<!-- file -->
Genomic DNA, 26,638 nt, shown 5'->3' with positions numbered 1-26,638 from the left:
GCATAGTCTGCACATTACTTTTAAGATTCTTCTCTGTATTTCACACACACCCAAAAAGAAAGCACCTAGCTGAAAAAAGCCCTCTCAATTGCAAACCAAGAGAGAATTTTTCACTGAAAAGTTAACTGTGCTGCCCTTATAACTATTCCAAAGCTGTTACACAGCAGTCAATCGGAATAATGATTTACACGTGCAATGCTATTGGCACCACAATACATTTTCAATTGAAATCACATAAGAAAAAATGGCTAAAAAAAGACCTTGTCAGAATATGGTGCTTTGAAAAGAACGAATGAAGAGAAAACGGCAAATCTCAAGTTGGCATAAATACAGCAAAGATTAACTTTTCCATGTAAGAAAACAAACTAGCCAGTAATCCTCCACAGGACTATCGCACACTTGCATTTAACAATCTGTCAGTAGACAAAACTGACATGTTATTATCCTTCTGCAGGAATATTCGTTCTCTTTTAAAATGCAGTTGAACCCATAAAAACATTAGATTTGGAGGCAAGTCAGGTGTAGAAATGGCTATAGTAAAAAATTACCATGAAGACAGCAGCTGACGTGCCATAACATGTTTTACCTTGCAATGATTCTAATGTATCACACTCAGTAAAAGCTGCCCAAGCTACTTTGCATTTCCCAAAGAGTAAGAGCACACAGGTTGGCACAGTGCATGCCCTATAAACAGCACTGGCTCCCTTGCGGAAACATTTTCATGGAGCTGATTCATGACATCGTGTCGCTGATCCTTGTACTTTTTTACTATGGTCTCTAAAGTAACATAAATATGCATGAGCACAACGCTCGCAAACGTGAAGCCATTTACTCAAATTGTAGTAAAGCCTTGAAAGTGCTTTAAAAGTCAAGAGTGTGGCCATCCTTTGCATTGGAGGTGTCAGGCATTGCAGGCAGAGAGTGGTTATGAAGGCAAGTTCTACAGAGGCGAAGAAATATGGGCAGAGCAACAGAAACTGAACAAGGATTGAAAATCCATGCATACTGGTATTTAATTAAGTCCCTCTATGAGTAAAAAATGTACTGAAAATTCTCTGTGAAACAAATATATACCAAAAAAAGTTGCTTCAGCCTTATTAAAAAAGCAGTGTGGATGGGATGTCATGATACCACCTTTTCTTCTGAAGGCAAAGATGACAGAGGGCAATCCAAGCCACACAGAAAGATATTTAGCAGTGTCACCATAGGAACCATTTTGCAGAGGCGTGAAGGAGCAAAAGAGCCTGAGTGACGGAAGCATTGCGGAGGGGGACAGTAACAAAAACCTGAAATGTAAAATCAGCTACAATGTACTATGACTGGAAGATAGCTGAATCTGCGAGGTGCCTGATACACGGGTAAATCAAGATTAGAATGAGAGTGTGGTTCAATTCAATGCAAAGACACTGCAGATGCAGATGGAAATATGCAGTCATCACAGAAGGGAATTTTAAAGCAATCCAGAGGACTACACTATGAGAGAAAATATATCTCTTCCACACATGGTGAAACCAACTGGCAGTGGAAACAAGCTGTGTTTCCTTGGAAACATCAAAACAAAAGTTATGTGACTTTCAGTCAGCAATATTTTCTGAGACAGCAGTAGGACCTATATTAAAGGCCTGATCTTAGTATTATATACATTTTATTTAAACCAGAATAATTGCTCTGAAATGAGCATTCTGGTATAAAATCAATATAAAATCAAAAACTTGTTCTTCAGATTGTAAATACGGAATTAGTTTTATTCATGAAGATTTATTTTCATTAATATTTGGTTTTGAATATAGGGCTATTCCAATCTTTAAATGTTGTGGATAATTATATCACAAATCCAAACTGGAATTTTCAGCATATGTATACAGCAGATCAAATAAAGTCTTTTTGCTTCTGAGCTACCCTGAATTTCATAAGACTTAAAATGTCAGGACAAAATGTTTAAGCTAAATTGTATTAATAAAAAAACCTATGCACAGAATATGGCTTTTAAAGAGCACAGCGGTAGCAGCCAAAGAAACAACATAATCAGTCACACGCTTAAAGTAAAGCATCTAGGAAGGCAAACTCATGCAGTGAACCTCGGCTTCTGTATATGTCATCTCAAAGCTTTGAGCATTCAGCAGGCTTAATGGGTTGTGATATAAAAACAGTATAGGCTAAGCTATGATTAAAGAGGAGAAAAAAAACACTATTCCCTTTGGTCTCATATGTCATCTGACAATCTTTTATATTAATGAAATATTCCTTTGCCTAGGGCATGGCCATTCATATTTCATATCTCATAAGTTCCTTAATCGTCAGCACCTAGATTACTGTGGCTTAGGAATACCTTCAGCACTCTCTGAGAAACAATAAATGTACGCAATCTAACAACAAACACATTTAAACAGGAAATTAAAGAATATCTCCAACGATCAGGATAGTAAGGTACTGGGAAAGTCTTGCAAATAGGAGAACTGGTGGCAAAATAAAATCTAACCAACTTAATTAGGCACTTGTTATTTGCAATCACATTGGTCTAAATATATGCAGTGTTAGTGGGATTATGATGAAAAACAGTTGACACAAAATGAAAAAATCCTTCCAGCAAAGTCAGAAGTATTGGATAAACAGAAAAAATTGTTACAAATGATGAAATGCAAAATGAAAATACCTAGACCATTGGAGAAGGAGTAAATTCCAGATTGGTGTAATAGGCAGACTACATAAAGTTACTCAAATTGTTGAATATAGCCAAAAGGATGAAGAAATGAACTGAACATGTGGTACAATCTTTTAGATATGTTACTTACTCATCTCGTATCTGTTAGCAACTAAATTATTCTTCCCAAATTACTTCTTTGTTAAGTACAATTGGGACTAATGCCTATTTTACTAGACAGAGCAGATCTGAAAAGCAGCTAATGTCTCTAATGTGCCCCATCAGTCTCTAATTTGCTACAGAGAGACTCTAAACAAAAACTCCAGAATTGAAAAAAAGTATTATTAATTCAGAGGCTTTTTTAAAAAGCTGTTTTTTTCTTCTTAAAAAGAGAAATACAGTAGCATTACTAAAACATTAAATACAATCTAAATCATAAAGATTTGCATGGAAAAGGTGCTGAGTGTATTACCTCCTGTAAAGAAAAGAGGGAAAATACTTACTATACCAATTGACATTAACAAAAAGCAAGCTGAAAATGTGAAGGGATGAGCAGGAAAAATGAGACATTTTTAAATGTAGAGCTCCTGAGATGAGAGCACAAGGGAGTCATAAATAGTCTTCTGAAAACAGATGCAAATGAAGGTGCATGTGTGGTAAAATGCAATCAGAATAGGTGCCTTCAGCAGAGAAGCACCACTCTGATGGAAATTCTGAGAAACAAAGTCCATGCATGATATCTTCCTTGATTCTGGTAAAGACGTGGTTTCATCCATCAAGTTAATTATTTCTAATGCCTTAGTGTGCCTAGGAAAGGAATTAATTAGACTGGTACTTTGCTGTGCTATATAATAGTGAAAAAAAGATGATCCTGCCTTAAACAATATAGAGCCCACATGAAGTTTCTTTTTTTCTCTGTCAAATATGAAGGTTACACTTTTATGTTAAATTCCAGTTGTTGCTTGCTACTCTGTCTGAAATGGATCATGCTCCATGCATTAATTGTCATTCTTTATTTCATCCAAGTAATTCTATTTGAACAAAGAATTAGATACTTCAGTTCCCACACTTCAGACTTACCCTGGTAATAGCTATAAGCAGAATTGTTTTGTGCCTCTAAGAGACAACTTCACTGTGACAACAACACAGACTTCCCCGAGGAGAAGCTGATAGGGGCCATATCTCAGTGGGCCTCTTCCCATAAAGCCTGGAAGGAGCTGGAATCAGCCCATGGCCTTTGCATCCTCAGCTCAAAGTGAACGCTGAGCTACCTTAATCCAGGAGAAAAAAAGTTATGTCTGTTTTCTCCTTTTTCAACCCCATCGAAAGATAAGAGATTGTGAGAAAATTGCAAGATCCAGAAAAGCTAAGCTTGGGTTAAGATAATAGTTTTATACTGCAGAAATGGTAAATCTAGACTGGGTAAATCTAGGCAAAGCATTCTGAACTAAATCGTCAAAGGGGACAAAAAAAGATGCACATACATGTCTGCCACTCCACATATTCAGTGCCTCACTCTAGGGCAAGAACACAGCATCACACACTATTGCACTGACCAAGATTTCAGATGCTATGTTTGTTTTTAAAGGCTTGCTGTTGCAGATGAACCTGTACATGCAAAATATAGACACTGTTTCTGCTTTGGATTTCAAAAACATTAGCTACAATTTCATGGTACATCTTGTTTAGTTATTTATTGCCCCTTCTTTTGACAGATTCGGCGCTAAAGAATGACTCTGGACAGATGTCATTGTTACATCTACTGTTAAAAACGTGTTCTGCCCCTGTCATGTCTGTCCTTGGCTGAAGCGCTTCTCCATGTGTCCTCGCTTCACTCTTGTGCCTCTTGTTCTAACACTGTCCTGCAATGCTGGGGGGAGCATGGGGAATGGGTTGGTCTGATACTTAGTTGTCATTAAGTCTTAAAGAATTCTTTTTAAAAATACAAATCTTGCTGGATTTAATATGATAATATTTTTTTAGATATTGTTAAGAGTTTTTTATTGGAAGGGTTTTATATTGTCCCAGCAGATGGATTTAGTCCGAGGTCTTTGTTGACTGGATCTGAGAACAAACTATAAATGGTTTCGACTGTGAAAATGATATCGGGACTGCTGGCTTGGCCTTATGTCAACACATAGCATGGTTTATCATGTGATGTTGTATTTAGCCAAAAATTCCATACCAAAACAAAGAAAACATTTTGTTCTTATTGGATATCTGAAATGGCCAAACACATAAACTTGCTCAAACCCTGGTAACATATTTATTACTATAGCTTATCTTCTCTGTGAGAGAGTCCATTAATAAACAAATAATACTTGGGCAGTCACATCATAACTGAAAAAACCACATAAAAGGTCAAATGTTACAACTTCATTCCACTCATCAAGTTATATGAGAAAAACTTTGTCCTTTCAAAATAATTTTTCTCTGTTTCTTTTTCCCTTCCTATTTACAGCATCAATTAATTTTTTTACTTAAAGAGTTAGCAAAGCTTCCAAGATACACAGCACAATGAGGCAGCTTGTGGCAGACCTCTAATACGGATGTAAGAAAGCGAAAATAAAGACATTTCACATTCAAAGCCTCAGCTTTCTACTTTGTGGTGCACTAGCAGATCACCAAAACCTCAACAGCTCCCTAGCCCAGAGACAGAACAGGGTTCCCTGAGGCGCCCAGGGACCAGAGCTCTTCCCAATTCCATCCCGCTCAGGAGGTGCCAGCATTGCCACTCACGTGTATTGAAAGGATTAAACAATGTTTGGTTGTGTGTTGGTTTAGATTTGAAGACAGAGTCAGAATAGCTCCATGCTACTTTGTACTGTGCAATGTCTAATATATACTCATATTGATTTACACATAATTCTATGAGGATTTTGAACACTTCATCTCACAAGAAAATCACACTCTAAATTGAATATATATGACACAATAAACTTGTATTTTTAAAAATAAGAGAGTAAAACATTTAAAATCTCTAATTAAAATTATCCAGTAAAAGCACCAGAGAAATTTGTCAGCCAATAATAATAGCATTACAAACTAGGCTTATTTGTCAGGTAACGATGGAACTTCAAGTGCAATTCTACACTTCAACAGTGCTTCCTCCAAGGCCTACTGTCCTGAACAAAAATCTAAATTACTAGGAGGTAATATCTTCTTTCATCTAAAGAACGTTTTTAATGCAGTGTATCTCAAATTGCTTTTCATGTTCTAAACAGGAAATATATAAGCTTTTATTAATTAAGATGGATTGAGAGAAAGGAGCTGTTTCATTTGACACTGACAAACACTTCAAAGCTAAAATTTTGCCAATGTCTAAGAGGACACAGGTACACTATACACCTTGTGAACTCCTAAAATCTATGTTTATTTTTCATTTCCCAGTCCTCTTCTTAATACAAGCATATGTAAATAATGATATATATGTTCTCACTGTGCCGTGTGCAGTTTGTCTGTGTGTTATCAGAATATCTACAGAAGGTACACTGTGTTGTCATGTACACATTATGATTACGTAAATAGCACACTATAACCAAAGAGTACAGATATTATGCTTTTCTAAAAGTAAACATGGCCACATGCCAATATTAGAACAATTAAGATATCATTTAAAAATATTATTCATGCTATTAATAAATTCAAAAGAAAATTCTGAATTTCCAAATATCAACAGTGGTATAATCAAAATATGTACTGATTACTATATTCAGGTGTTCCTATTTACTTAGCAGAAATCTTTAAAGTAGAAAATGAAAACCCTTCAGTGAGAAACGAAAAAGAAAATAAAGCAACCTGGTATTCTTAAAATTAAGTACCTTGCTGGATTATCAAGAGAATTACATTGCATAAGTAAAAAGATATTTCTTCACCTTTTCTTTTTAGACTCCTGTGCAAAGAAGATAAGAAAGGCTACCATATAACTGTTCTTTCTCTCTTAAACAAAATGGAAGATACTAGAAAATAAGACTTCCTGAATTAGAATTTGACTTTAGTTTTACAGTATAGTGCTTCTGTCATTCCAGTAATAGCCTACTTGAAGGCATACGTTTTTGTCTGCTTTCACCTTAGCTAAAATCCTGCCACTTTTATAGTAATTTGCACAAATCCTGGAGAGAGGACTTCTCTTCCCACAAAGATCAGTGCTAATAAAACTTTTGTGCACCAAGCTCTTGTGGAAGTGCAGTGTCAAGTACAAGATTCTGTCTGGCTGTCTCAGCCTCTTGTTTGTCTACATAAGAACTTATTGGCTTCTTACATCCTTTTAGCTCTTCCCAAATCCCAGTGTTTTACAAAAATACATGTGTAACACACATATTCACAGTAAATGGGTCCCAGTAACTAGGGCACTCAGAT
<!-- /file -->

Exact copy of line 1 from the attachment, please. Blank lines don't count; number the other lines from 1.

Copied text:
Genomic DNA, 26,638 nt, shown 5'->3' with positions numbered 1-26,638 from the left: